Lancaster films on TCM

The Baltimore Sun

No Hollywood star has ever exuded more self-confidence onscreen than Burt Lancaster - or seemed to enjoy being in front of the camera more. Tall and athletic, with a killer smile and a staccato speaking style that became fodder for impressionists the world over, Lancaster was every inch the star. All that, and he was a pretty good actor, too, especially when the role either allowed his passion to emerge full-throttle or demanded that he keep it firmly under control.

Tonight's TCM schedule offers four chances to see Lancaster at his best. First up is 1957's Sweet Smell of Success (8 p.m.), with Lancaster oozing menace as New York gossip columnist and self-proclaimed kingmaker J.J. Hunsecker, who enjoys toying with people as much as he enjoys chronicling their peccadilloes in his column. It's a fearsome, fearless performance that, along with Tony Curtis' turn as Hunsecker's lapdog, Sidney Falco, propels one of the tightest, most smartly scripted films ever.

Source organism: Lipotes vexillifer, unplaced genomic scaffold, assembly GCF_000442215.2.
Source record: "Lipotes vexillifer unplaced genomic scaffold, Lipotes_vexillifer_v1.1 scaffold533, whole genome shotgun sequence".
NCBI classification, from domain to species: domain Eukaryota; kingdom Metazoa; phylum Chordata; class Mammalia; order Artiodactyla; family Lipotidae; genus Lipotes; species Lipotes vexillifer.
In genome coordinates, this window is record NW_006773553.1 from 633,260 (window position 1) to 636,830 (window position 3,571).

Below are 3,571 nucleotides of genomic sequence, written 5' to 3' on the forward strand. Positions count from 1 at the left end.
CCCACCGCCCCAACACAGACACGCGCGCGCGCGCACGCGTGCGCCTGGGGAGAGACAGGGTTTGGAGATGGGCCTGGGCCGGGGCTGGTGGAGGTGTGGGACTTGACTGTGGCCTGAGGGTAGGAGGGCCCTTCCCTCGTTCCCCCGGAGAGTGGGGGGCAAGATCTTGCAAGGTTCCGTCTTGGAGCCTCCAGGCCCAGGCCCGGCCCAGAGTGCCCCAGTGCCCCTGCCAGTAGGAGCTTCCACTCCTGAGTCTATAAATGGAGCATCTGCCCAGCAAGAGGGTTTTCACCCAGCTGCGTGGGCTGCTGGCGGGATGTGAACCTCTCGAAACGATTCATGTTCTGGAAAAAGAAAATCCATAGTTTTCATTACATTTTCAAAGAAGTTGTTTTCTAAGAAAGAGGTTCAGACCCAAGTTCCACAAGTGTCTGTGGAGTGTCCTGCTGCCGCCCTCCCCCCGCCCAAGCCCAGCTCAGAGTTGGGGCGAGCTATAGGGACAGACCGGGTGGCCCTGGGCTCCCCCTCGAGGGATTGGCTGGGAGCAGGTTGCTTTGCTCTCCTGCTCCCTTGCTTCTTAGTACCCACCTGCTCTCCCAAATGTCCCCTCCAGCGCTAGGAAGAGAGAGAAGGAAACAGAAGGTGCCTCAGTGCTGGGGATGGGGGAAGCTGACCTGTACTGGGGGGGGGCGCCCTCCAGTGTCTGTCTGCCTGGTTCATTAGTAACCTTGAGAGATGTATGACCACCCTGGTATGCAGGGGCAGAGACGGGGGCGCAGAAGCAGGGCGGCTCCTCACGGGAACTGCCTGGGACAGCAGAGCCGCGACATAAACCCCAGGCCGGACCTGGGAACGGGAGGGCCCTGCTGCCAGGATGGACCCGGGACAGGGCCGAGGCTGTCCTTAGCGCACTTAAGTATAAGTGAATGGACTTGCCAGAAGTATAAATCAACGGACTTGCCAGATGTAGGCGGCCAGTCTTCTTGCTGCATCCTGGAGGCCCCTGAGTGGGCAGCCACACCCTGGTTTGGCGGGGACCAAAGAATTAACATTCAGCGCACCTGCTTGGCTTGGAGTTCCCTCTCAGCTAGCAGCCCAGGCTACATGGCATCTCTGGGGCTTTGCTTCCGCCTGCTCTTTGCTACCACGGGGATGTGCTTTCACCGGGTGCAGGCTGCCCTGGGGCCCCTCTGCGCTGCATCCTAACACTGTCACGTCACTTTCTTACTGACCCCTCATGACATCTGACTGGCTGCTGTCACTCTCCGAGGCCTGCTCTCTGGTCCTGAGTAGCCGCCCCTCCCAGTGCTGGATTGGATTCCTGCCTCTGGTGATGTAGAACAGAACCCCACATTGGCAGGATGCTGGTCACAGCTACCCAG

Trapeze (10 p.m.), released a year earlier, lets Lancaster show off not only his physique, but also his aerial skills - he got his start as a circus performer in the 1930s. Curtis again co-stars, this time as the young-buck trapeze performer who spars with his mentor (Lancaster).

Lancaster won his best actor Oscar for 1960's Elmer Gantry (midnight), director Richard Brooks' incendiary tale of a flamboyant traveling preacher trying to outrun his past. Lancaster is appropriately spellbinding as Gantry, pumping enough energy into the role to light a medium-sized city.

Rounding out the night's offerings is 1956's The Rainmaker (2:30 a.m.), offering Lancaster as a charlatan trying to coax rain out of a Kansas sky and love from the heart of spinster Lizzie Curry (Katharine Hepburn). Lancaster and Hepburn - hard to believe there was a movie screen big enough to contain those two outsized personalities.

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